Prime Minister Jacinda Ardern has defended her decision not to quarantine everyone arriving into New Zealand as the country enters lockdown.
"We expected we'll have roughly 10,000 people coming in, until, roughly, the end of the month," she told Heather Du Plessis-Allan.
"We need to make sure that what we do with New Zealanders coming home is protect the health of them and protect the health of others."
This meant quarantining those that were symptomatic, weren't planning to self-isolate or didn't have the means to safely return to their home to self-isolate.
Police have and will be doing spot checks on those that have returned to New Zealand, she said.
"If they are not doing what they are meant to be doing, we will quarantine them and fine them."
She said there were limitations on how many people could be safely quarantined in a facility, and pointed to cruise ships such as the Diamond Princess as an example of community spread of Covid-19.
Ardern reiterated that it was now on all New Zealanders to do their part.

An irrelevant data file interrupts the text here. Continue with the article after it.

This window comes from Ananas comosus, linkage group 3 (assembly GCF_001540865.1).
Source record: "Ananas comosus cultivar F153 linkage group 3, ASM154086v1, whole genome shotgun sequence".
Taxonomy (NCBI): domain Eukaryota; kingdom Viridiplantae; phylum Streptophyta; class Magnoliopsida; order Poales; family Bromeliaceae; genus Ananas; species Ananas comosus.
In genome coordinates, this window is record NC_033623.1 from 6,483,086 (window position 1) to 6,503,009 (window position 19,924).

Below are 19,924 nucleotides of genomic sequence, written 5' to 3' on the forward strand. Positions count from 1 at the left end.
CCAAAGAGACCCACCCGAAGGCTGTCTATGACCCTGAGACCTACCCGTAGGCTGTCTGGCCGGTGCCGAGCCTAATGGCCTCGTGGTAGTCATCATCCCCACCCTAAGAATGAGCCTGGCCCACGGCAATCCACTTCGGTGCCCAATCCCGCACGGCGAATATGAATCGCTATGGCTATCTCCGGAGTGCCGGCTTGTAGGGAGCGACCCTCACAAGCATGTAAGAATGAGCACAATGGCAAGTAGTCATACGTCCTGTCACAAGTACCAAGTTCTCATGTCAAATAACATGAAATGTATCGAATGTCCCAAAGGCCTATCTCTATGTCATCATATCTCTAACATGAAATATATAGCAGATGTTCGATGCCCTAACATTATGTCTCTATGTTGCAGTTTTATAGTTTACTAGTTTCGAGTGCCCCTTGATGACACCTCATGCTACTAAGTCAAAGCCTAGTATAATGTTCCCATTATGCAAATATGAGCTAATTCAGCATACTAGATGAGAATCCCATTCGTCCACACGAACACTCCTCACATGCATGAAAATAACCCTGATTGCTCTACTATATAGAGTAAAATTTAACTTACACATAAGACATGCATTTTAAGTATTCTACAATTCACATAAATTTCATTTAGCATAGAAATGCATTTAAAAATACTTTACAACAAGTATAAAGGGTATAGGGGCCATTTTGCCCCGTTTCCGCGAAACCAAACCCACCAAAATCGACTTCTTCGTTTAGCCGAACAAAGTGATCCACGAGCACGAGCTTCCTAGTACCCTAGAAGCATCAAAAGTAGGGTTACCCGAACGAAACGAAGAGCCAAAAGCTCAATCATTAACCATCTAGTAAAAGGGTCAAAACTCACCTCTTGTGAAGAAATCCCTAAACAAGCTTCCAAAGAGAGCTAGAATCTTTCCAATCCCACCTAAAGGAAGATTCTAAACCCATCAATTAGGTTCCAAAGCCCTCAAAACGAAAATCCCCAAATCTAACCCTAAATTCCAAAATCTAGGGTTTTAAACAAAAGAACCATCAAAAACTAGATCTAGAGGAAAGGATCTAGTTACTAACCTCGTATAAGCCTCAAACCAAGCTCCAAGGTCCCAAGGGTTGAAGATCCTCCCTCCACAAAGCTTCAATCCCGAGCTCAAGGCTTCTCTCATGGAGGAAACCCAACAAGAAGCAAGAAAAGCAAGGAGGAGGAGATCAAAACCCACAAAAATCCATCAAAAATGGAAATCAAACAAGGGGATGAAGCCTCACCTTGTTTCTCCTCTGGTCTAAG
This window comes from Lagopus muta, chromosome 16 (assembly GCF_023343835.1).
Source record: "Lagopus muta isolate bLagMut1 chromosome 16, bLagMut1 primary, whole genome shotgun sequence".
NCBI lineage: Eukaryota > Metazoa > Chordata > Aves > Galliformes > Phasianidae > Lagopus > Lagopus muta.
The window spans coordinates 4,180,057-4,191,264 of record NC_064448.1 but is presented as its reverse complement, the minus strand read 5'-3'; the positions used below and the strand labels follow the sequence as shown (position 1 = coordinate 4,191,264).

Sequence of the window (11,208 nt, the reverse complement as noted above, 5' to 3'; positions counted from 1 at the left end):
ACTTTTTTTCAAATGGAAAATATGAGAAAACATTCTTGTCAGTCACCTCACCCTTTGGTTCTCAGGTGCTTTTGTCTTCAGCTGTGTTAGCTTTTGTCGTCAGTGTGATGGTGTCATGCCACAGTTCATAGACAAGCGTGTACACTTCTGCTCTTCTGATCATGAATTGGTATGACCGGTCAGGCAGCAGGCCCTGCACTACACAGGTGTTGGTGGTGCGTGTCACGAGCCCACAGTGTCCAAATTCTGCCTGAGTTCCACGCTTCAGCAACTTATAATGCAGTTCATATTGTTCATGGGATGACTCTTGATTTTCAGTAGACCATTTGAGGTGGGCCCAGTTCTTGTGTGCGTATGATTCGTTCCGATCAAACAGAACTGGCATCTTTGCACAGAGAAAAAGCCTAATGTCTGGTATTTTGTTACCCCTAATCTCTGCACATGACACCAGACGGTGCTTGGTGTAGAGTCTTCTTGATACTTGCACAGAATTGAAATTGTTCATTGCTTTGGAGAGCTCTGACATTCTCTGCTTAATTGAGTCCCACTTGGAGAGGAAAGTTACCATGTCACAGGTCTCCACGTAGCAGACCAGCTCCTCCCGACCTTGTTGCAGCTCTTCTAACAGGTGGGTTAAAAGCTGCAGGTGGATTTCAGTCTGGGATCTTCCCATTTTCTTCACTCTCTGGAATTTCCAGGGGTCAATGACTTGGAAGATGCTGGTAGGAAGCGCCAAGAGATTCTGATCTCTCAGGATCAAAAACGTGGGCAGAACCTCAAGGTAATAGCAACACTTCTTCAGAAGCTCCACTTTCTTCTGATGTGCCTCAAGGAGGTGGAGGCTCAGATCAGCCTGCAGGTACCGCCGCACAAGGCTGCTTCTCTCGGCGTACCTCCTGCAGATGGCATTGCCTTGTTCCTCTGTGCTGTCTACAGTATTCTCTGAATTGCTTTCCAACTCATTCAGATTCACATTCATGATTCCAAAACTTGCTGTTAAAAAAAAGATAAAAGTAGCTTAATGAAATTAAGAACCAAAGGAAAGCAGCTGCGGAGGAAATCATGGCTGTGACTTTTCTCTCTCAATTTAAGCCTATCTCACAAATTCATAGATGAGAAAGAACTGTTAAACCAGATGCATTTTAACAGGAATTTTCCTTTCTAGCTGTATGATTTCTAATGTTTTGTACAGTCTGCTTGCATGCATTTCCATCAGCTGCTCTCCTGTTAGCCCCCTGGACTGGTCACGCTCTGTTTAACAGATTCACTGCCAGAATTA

"Everybody has to now move into a space where we all act like we have Covid-19."
Businesses taking the available wage subsidy but firing their staff were committing fraud and police should be informed of this.
Police will be out and about from tomorrow and may ask people who are on the street where they are going and why.
"Common sense will apply and the police will be applying the same practices they do everyday when they're assessing if people are out as they should be.
"There is no reason for us to have roadblocks in and out of centers, because ultimately, everyone is in lock down."
She urged New Zealanders to "stay local".
When asked about the possibility of mercy flights for stranded Kiwis, she said the issue was the closing window of opportunity.
"We gave the warning that they needed to come back, now we're saying that many New Zealanders need to stay where they are, because many of the transit routes are shutting down."